The GSP has been the standard intervention in Denmark since 2001. It was developed with the guidance of the National Cancer Institute, which trained the Stop Smoking Centre.20 The programme consisted of manual-based teaching sessions together with nicotine replacement therapy.13 ,14 ,20 It consisted of five meetings over 6 weeks, with a clearly structured patient education programme, including a motivational conversation at the beginning, reflections on benefits and costs of continuous smoking versus cessation, date of cessation, teaching and training about risk situations and relapse prevention, withdrawal symptoms and medical support, and planning for the future. Nicotine replacement therapy was provided and adjusted to smoking severity, according to the Fagerström test21 score, the number of cigarettes (or gram of tobacco when smoking pipes or cigars) and patient preferences. The patients were free to choose different kinds of nicotine products and change their minds during the programme. A hotline was available during daytime hours on working days. GSP was delivered either in a group or in an individual format. The group size varied, with the median being 12 registered participants (range 2–26 participants). The allocation of a single patient to the group or individual programme was at the discretion of the smoking cessation units or the instructors, respectively. The programme was usually offered free of charge. Of the 20 588 patients, 19 185 (93%) received the course for free. Some patients received free medication, while others had to pay themselves.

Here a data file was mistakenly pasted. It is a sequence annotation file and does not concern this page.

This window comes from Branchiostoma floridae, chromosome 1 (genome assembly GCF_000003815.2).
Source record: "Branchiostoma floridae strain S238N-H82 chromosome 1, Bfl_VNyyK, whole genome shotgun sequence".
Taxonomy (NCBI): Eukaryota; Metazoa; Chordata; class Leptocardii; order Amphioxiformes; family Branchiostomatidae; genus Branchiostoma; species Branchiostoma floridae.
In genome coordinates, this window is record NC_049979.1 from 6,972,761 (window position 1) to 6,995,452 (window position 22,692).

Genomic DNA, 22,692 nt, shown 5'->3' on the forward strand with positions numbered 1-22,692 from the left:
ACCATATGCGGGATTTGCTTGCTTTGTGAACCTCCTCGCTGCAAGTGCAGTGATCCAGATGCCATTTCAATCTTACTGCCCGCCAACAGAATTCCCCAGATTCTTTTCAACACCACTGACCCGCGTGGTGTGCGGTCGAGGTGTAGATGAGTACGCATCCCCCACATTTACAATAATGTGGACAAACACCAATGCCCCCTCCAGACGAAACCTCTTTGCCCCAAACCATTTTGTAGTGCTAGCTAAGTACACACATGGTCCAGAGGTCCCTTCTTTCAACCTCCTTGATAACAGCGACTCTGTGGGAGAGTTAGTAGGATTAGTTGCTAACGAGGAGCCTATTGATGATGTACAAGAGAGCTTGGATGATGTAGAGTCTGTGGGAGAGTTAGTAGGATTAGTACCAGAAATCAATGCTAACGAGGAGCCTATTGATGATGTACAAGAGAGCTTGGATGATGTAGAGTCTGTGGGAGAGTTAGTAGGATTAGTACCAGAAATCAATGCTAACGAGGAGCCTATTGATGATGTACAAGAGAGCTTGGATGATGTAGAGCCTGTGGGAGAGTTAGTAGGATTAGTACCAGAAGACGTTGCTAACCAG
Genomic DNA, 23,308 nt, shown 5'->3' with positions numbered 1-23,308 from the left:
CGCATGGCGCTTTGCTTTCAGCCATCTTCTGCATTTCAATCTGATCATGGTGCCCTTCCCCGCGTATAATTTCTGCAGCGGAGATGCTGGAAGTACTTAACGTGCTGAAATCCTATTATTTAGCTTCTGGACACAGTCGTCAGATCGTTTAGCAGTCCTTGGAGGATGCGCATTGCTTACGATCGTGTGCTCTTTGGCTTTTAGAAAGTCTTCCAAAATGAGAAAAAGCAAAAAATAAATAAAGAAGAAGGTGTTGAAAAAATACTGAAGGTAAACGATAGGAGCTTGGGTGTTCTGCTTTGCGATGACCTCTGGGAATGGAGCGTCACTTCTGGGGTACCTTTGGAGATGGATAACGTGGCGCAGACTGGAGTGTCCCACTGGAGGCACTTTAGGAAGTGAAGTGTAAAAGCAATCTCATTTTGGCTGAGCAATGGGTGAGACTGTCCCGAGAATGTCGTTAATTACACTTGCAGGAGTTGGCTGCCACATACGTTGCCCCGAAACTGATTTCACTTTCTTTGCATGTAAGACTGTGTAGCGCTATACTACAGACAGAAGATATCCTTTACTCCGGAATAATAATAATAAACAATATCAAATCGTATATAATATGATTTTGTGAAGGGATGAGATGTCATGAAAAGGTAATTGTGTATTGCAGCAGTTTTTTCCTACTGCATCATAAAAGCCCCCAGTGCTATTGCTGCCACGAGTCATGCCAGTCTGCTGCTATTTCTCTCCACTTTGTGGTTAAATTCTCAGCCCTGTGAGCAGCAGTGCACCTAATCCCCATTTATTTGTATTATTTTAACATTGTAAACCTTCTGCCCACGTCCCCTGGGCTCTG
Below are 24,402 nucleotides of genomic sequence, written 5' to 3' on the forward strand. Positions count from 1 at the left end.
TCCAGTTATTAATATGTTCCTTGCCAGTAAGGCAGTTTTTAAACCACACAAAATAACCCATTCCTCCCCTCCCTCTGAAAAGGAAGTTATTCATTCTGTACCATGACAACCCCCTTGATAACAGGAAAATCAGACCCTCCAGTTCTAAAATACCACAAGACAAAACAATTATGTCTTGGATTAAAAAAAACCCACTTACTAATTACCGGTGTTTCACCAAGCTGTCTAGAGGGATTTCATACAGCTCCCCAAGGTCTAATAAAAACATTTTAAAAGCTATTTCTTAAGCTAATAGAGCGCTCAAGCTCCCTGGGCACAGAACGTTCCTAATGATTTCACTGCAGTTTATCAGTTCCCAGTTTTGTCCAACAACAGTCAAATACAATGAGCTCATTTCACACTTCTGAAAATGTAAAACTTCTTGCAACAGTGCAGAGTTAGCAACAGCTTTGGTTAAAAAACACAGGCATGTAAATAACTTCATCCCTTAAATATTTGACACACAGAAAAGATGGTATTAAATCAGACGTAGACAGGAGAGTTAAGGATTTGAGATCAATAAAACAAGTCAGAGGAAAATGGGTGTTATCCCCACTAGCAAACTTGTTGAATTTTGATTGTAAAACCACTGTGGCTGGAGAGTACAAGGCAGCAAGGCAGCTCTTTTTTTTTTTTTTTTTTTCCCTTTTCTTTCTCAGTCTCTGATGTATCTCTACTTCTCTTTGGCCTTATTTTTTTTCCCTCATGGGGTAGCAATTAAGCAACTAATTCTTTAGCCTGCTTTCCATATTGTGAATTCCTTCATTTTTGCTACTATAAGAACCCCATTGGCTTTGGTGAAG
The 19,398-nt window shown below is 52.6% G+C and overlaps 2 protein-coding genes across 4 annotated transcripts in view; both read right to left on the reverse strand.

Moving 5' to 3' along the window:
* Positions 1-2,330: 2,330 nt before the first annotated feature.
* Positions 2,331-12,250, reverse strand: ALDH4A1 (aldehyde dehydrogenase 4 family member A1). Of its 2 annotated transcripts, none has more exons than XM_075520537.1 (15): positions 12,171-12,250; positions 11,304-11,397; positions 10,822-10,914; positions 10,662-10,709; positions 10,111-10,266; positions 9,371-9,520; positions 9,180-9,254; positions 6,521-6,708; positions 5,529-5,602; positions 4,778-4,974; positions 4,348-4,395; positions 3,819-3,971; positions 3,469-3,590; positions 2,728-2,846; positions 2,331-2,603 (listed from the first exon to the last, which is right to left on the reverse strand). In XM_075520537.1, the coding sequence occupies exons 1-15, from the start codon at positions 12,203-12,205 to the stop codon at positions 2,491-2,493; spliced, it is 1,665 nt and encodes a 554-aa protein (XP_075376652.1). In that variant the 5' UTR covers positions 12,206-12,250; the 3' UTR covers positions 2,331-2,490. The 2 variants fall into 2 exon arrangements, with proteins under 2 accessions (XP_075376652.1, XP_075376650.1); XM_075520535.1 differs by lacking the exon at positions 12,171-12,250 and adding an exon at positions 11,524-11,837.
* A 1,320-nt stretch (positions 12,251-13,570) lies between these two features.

According to the standard operating procedures defined by the Steering Committee, compliance was defined as attendance of 75% or more of the scheduled meetings.

Measures (including outcome and independent variables)

Outcomes

The primary outcome was continuous abstinence, defined as not smoking at all from the end of the programme to the 6-month follow-up, as reported in a telephone interview after 6 months ±1 month. Four attempts were made to reach the patient, and at least one attempt had to be in the evening.

Other variables

For every patient, the smoking cessation programme, the specific modifications (individual vs group format), the region (Capital of Copenhagen, Midtjylland, Nordjylland, Sjælland, Syddanmark), the payment modality (no free medication, free medication for a few days, free medication for <5 weeks or 5-week medication free of charge) and the setting (hospitals, pharmacies and county or municipality) were documented categorically. If there were missing data, for the purpose of the multivariable analyses, dummy variables were formed and the missing variables were summarised as shown in the first column of table 1.